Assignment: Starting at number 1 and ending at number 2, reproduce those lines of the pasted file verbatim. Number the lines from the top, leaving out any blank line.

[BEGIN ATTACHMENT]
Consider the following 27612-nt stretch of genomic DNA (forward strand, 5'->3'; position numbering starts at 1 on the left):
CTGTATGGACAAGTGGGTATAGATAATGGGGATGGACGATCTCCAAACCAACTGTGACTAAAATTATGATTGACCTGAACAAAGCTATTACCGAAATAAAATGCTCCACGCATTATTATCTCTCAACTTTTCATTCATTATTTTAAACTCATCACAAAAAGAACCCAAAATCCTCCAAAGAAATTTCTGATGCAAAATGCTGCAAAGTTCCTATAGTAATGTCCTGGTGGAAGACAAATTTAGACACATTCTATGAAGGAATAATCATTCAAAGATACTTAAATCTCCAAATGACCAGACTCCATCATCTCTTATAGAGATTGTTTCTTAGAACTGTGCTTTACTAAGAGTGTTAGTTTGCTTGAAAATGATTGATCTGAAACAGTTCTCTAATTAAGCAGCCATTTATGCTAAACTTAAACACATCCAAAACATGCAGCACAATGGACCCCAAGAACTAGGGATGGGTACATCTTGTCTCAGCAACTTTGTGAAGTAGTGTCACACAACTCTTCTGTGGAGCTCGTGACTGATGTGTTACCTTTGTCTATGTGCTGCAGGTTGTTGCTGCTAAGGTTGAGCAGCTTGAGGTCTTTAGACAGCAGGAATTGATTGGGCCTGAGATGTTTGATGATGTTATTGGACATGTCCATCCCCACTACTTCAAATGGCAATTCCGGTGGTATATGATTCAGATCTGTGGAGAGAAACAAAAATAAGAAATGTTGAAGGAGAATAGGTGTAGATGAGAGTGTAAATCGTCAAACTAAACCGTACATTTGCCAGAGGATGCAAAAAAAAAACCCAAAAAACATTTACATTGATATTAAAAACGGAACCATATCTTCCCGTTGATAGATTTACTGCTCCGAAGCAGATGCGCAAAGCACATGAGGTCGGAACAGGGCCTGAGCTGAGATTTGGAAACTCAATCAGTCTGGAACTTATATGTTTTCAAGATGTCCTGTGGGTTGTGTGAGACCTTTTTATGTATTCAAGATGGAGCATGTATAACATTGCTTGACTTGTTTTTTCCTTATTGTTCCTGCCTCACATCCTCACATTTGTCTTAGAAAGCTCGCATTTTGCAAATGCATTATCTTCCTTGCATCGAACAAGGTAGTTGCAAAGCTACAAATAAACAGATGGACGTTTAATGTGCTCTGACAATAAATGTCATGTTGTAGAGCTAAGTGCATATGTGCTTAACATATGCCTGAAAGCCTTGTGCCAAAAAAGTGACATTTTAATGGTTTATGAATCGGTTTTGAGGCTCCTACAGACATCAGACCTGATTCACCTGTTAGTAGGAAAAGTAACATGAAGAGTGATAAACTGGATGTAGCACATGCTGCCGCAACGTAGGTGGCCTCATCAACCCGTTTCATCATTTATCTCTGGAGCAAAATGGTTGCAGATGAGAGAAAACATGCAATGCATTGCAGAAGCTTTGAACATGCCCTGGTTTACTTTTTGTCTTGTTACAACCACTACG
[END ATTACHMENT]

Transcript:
Consider the following 27612-nt stretch of genomic DNA (forward strand, 5'->3'; position numbering starts at 1 on the left):
CTGTATGGACAAGTGGGTATAGATAATGGGGATGGACGATCTCCAAACCAACTGTGACTAAAATTATGATTGACCTGAACAAAGCTATTACCGAAATAAAATGCTCCACGCATTATTATCTCTCAACTTTTCATTCATTATTTTAAACTCATCACAAAAAGAACCCAAAATCCTCCAAAGAAATTTCTGATGCAAAATGCTGCAAAGTTCCTATAGTAATGTCCTGGTGGAAGACAAATTTAGACACATTCTATGAAGGAATAATCATTCAAAGATACTTAAATCTCCAAATGACCAGACTCCATCATCTCTTATAGAGATTGTTTCTTAGAACTGTGCTTTACTAAGAGTGTTAGTTTGCTTGAAAATGATTGATCTGAAACAGTTCTCTAATTAAGCAGCCATTTATGCTAAACTTAAACACATCCAAAACATGCAGCACAATGGACCCCAAGAACTAGGGATGGGTACATCTTGTCTCAGCAACTTTGTGAAGTAGTGTCACACAACTCTTCTGTGGAGCTCGTGACTGATGTGTTACCTTTGTCTATGTGCTGCAGGTTGTTGCTGCTAAGGTTGAGCAGCTTGAGGTCTTTAGACAGCAGGAATTGATTGGGCCTGAGATGTTTGATGATGTTATTGGACATGTCCATCCCCACTACTTCAAATGGCAATTCCGGTGGTATATGATTCAGATCTGTGGAGAGAAACAAAAATAAGAAATGTTGAAGGAGAATAGGTGTAGATGAGAGTGTAAATCGTCAAACTAAACCGTACATTTGCCAGAGGATGCAAAAAAAAAACCCAAAAAACATTTACATTGATATTAAAAACGGAACCATATCTTCCCGTTGATAGATTTACTGCTCCGAAGCAGATGCGCAAAGCACATGAGGTCGGAACAGGGCCTGAGCTGAGATTTGGAAACTCAATCAGTCTGGAACTTATATGTTTTCAAGATGTCCTGTGGGTTGTGTGAGACCTTTTTATGTATTCAAGATGGAGCATGTATAACATTGCTTGACTTGTTTTTTCCTTATTGTTCCTGCCTCACATCCTCACATTTGTCTTAGAAAGCTCGCATTTTGCAAATGCATTATCTTCCTTGCATCGAACAAGGTAGTTGCAAAGCTACAAATAAACAGATGGACGTTTAATGTGCTCTGACAATAAATGTCATGTTGTAGAGCTAAGTGCATATGTGCTTAACATATGCCTGAAAGCCTTGTGCCAAAAAAGTGACATTTTAATGGTTTATGAATCGGTTTTGAGGCTCCTACAGACATCAGACCTGATTCACCTGTTAGTAGGAAAAGTAACATGAAGAGTGATAAACTGGATGTAGCACATGCTGCCGCAACGTAGGTGGCCTCATCAACCCGTTTCATCATTTATCTCTGGAGCAAAATGGTTGCAGATGAGAGAAAACATGCAATGCATTGCAGAAGCTTTGAACATGCCCTGGTTTACTTTTTGTCTTGTTACAACCACTACG